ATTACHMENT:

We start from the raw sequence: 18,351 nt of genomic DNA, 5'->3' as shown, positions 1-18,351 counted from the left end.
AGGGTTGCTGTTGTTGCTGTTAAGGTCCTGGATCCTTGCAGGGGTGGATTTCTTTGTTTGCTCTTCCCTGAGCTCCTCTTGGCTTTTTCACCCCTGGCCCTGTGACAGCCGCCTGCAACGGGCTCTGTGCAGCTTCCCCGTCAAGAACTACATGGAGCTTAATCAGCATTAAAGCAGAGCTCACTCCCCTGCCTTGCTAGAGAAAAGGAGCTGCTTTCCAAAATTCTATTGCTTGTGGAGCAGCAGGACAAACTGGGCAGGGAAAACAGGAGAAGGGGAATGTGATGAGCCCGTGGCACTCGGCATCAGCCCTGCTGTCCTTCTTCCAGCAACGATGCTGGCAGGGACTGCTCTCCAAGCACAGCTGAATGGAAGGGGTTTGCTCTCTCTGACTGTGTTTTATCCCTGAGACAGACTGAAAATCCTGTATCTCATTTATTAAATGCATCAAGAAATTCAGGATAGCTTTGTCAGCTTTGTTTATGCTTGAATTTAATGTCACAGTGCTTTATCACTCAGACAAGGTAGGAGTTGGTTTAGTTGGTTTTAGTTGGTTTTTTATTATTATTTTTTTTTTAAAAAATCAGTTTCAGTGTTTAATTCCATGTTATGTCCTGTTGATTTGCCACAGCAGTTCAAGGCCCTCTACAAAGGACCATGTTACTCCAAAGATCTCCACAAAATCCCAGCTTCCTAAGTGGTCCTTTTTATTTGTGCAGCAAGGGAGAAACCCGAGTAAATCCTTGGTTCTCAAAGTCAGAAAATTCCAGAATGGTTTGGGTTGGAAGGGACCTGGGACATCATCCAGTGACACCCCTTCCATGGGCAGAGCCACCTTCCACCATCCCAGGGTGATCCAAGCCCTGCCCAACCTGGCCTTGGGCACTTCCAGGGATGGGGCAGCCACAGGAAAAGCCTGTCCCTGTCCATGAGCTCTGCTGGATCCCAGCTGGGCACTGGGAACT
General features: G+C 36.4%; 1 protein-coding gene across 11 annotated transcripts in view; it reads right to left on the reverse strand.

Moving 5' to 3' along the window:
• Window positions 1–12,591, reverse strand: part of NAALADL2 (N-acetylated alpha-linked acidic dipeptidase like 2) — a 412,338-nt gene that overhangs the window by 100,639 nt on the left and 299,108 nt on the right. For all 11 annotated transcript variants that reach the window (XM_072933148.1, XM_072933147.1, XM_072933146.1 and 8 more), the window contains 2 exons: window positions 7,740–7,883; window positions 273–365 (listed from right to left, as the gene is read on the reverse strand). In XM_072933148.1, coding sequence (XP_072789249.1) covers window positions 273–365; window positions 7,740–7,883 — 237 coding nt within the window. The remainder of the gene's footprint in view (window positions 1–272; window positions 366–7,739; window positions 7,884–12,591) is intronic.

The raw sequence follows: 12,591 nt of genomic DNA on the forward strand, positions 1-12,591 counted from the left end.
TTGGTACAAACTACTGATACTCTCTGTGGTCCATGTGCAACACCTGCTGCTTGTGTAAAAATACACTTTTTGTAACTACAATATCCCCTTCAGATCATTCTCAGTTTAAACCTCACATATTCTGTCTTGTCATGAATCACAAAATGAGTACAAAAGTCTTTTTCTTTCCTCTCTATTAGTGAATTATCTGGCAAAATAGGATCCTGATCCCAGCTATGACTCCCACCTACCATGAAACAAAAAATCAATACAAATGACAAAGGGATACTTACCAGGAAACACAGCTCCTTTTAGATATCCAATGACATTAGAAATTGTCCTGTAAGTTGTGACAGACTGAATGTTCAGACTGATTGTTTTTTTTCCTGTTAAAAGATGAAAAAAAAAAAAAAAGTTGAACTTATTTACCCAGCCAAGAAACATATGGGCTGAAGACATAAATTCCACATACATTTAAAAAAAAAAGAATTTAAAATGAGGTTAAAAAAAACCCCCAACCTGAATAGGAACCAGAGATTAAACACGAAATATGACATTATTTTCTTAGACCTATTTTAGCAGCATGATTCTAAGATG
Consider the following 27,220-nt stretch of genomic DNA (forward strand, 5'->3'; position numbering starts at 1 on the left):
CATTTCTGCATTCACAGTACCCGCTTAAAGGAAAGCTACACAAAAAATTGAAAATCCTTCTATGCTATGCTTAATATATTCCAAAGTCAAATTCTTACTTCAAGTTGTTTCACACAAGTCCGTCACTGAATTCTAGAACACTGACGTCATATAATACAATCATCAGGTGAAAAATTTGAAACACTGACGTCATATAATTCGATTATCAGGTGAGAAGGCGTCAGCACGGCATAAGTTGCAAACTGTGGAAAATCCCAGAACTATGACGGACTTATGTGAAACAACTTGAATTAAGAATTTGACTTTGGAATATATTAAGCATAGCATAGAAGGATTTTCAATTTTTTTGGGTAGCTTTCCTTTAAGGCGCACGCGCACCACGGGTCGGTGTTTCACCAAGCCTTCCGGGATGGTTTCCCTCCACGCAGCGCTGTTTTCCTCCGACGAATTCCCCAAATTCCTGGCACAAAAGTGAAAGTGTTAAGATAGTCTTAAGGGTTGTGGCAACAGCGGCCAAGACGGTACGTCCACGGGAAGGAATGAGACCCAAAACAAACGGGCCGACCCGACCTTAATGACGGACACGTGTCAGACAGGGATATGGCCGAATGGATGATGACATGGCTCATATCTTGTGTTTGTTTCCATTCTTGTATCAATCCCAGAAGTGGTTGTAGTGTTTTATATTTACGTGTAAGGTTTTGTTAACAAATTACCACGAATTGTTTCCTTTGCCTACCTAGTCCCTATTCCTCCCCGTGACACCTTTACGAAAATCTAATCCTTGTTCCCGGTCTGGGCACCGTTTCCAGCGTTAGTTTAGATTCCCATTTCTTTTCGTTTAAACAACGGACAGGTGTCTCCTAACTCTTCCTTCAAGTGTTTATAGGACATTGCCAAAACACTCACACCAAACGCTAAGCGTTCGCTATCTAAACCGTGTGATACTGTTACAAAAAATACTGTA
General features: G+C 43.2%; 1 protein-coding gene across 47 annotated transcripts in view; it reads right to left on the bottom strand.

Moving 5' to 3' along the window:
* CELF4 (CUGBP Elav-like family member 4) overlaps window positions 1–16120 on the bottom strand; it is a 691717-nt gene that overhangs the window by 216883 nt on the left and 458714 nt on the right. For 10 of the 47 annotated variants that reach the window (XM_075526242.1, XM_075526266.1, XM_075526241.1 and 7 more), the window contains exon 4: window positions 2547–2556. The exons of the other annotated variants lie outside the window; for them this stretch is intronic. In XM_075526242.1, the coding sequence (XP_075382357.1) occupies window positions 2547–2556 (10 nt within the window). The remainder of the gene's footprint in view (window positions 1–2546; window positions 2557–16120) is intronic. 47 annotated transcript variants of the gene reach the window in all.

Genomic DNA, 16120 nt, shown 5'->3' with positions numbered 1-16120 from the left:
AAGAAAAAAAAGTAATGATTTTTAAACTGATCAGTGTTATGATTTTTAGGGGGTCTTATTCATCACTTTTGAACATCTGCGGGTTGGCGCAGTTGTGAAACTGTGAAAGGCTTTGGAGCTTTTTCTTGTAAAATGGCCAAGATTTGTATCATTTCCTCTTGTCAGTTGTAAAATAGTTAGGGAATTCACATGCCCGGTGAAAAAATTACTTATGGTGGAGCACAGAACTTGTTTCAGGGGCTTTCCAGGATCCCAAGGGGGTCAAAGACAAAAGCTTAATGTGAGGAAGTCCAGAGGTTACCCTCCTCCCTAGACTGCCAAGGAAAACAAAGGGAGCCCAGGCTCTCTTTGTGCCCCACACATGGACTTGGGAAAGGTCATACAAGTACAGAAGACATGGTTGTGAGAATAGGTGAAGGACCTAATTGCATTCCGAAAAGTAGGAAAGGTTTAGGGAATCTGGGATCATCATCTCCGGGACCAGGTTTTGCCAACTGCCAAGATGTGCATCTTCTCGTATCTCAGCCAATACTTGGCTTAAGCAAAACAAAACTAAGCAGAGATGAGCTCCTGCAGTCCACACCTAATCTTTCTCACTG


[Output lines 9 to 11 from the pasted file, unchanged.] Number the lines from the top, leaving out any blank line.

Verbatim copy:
CATTTCTGCATTCACAGTACCCGCTTAAAGGAAAGCTACACAAAAAATTGAAAATCCTTCTATGCTATGCTTAATATATTCCAAAGTCAAATTCTTACTTCAAGTTGTTTCACACAAGTCCGTCACTGAATTCTAGAACACTGACGTCATATAATACAATCATCAGGTGAAAAATTTGAAACACTGACGTCATATAATTCGATTATCAGGTGAGAAGGCGTCAGCACGGCATAAGTTGCAAACTGTGGAAAATCCCAGAACTATGACGGACTTATGTGAAACAACTTGAATTAAGAATTTGACTTTGGAATATATTAAGCATAGCATAGAAGGATTTTCAATTTTTTTGGGTAGCTTTCCTTTAAGGCGCACGCGCACCACGGGTCGGTGTTTCACCAAGCCTTCCGGGATGGTTTCCCTCCACGCAGCGCTGTTTTCCTCCGACGAATTCCCCAAATTCCTGGCACAAAAGTGAAAGTGTTAAGATAGTCTTAAGGGTTGTGGCAACAGCGGCCAAGACGGTACGTCCACGGGAAGGAATGAGACCCAAAACAAACGGGCCGACCCGACCTTAATGACGGACACGTGTCAGACAGGGATATGGCCGAATGGATGATGACATGGCTCATATCTTGTGTTTGTTTCCATTCTTGTATCAATCCCAGAAGTGGTTGTAGTGTTTTATATTTACGTGTAAGGTTTTGTTAACAAATTACCACGAATTGTTTCCTTTGCCTACCTAGTCCCTATTCCTCCCCGTGACACCTTTACGAAAATCTAATCCTTGTTCCCGGTCTGGGCACCGTTTCCAGCGTTAGTTTAGATTCCCATTTCTTTTCGTTTAAACAACGGACAGGTGTCTCCTAACTCTTCCTTCAAGTGTTTATAGGACATTGCCAAAACACTCACACCAAACGCTAAGCGTTCGCTATCTAAACCGTGTGATACTGTTACAAAAAATACTGTA
General features: G+C 43.2%; 1 protein-coding gene across 47 annotated transcripts in view; it reads right to left on the bottom strand.

Moving 5' to 3' along the window: